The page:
When you can’t get to the pool – section 90-15 to the rescue on remuneration

Re Redstar Transport Pty Ltd (in liq) [2020] VSC 547

The joy of a summertime splash in the pool seems like a distant memory, at least for those of us in lockdown here in Melbourne.

Similarly elusive can be the granting of a pooling order under section 579E of the Corporations Act 2001 (Cth) for a corporate group in liquidation.

The relevant companies may: (i) be related bodies corporate; (ii) be jointly liable for debts and claims; (iii) jointly own property used by the group, or (iv) individually own property used by other companies in the group. Any one of these will satisfy the threshold requirements for a pooling order under sub-section 579E(1)(b).

However, that pesky sub-section 579E(10)(a) prohibits the making of a pooling order if an unsecured creditor who would be materially disadvantaged by the granting of the order refuses their consent.

The “materially disadvantaged creditor” is one of the reasons there are so few pooling applications. In fact, you can pretty much count on fingers and toes the number of applications since the pooling provisions took effect in 2008.

So, what are the options for liquidators winding up closely related entities, particularly when it comes to the question of remuneration? Absent a pooling order, how can the liquidator recoup his or her remuneration incurred in winding up the assetless entities in the group, which work may be intimately entwined with winding up the entities holding all the assets?

The fundamental doctrine of each company being a separate and distinct legal entity in the eyes of the law would leave the liquidator without any remuneration from the assetless entity, notwithstanding that the work may have been essential to realising assets of other entities within the corporate group.

Enter section 90-15 of the Insolvency Practice Schedule (Corporations). Since its introduction by the enactment of the Insolvency Law Reform Act in 2016 it is proving to be the salve to many a liquidator’s consternations in this area. The section empowers the Court to “make such orders as it thinks fit in relation to the external administration of a company”, unfettered by any express limitation.

As we know, the Courts have found section 90-15 to be even more expansive a remedy than its predecessor, the now repealed section 511. Soon after commencement of the section, Black J in Octaviar called for a wide interpretation to give effect to the intention of section 90-15: namely to facilitate the performance of a liquidator’s functions.[1] Last month, Connock J reminded us of its wide operation in Re Pako Supermarkets Pty Ltd (in liq).[2]

And now the Supreme Court of Victoria has utilised the section to approve the payment of liquidators’ remuneration relating to an assetless company from the proceeds realised by another entity in the same corporate group – in circumstances where no pooling order was sought or granted.

In Re Redstar Transport Pty Ltd (in liq) & Ors [2020] VSC 547, Martin Ford and Stephen Longley of PwC were liquidators of seven logistics and transport services companies which together provided road express freight services across Australia. The group operated as an integrated business structure under which each entity was dependent on at least one other for its operational needs. The kind of group that sounds ripe for a pooling order. In fact, FEG agitated for a pooling application, however, thanks to the objection of a materially disadvantaged creditor, it would have been a futile enterprise thanks to sub-section 579E(10)(a) of the Corporations Act.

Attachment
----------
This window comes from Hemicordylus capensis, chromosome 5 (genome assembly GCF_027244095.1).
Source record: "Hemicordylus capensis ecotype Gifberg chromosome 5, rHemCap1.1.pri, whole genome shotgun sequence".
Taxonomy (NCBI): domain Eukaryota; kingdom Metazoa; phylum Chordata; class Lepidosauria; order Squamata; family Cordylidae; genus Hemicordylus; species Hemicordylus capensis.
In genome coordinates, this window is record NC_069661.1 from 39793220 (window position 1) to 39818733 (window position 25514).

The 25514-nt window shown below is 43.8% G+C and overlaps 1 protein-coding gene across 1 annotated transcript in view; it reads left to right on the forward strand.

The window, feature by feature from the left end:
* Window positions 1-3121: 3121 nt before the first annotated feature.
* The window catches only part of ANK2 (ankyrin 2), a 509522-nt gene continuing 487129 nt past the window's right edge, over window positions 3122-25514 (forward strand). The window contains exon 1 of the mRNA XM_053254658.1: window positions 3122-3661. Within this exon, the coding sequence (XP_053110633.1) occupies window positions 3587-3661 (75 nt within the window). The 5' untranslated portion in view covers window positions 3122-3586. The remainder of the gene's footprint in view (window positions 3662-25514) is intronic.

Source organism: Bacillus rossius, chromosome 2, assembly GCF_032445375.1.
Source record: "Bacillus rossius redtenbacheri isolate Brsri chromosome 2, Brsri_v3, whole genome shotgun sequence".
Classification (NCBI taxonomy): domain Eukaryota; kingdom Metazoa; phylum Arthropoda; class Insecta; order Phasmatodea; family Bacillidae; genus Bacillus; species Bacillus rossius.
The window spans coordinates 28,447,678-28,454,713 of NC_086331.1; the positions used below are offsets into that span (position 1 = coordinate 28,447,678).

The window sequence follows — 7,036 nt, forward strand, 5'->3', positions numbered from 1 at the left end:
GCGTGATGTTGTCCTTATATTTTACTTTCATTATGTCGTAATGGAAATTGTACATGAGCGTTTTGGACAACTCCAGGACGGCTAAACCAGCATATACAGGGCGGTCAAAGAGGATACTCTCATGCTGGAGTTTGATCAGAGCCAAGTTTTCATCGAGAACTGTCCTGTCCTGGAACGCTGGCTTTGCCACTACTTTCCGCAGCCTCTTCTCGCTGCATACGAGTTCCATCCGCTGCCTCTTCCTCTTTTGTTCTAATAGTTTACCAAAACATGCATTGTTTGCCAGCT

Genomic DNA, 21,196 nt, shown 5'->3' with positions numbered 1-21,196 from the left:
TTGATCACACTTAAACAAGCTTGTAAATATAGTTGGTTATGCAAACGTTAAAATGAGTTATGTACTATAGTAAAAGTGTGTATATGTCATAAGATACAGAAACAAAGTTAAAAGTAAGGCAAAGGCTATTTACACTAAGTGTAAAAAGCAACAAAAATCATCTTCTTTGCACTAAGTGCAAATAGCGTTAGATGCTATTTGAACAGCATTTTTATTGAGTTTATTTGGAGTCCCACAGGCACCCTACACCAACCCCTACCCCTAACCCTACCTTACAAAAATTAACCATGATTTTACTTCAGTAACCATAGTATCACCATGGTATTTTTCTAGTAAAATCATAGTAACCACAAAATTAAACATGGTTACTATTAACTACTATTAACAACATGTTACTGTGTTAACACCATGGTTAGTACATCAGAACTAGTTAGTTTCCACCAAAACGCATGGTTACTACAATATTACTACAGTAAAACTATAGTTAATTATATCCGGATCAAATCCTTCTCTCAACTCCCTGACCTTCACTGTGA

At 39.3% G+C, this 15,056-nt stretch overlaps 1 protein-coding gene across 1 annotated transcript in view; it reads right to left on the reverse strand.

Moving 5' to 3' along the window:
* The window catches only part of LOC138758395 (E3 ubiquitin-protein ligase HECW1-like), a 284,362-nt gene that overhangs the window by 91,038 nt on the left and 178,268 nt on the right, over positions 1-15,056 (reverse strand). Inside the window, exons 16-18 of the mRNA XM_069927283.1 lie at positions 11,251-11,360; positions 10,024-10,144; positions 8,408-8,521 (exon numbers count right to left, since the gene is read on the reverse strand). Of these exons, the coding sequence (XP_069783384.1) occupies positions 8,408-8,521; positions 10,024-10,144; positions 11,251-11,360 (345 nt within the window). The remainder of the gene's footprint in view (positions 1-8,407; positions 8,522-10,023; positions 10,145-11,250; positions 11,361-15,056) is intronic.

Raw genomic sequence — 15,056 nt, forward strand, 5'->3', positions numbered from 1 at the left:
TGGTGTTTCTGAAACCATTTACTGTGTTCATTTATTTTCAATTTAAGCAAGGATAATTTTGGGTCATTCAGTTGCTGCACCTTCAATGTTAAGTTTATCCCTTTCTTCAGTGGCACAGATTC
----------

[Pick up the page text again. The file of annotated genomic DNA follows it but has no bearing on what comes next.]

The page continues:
And so the liquidations proceeded as though the companies were pooled (although they weren’t), with the liquidators and their staff doing their level best to track and record work undertaken to a specific entity in the group. In the result, a decent chunk of remuneration was incurred in relation to a company with no funds of its own (Redstar Transport Services Pty Ltd). In addition, the liquidators had the vexed task of having to determine the treatment of a complex network of intercompany loans as between the entities in the group.

The application was granted in full by Irving JR pursuant to the powers under sections 90-15 and 65-45 (the provisions for the handling of money and securities) of the Insolvency Practice Schedule and pursuant to the Court’s inherent jurisdiction. Orders were ultimately made approving the liquidators’ adjudication of the inter-company loans and payment of their remuneration was granted – including remuneration in relation to the assetless entity to be paid from the funds ultimately held by another entity in the group.

Key takeaway points from the case include:

  • the limits of section 90-15 are yet to be found, with it being deployed more often and more widely as time goes by;
  • don’t forget the Court’s inherent jurisdiction in relation to liquidators’ remuneration – which may have supported the granting of the remuneration orders absent section 90-15;
  • when liquidating multiple entities within a corporate group, liquidators should ensure their remuneration is clearly recorded against each separate entity from commencement of the liquidations; and
  • when seeking approval for adjudication of complicated transactions, consider obtaining a second opinion: here, the liquidators’ decision to commission an independent opinion from Ernst & Young regarding the inter-company loan position was highly persuasive in favour of the orders sought.


[1] Re Octaviar Administration Pty Ltd (in Liq) [2017] NSWSC 1556 per Black J at [9].

[2] Re Pako Supermarkets Pty Ltd (in Liq) [2020] VSC 487 per Connock J at [39].

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